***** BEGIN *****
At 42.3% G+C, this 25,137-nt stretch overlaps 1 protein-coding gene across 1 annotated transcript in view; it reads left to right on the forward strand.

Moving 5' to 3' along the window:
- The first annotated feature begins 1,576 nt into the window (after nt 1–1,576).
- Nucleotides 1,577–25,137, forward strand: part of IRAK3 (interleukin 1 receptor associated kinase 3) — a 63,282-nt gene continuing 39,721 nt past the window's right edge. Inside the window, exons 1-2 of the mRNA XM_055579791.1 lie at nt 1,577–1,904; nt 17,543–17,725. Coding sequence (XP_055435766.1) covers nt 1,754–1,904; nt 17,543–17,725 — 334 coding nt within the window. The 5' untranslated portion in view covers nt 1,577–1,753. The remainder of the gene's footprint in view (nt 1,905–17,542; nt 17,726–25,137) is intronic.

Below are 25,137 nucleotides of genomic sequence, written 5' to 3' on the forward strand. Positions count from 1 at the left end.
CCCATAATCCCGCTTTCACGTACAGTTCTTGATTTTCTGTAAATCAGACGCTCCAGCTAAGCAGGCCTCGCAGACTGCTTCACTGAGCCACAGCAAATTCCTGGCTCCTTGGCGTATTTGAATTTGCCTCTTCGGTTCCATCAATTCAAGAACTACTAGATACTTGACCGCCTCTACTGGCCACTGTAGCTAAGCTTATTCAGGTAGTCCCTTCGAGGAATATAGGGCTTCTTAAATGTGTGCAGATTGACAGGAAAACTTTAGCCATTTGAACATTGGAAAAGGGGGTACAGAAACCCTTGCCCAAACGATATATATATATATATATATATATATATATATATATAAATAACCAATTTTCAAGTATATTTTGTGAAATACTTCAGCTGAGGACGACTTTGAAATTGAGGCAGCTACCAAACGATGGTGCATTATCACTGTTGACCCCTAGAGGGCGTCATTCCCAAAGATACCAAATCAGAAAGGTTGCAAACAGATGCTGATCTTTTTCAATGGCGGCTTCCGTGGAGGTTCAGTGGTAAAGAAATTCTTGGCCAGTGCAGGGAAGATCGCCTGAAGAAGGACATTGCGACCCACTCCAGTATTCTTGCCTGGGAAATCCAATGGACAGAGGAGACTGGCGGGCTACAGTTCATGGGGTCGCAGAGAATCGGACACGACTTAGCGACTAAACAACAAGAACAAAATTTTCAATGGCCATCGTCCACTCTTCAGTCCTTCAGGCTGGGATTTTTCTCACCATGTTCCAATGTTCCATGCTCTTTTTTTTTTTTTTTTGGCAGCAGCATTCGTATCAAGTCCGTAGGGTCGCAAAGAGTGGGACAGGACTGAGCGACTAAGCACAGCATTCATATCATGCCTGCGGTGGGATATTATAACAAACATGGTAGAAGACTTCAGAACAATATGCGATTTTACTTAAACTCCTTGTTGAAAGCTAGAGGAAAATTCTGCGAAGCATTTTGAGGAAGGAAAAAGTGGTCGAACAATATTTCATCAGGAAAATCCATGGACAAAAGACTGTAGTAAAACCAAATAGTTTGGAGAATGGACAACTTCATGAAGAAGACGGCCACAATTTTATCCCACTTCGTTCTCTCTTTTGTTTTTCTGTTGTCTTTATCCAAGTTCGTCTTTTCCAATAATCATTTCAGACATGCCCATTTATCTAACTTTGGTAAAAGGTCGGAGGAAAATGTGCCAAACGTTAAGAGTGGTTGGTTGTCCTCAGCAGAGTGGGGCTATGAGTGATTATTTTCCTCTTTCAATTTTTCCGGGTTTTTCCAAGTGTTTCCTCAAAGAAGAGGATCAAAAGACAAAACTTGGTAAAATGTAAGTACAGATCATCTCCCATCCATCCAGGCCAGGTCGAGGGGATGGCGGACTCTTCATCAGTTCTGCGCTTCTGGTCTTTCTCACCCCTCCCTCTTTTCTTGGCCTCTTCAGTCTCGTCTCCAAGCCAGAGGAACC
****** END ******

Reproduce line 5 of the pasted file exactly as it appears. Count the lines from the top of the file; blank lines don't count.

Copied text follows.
Below are 25,137 nucleotides of genomic sequence, written 5' to 3' on the forward strand. Positions count from 1 at the left end.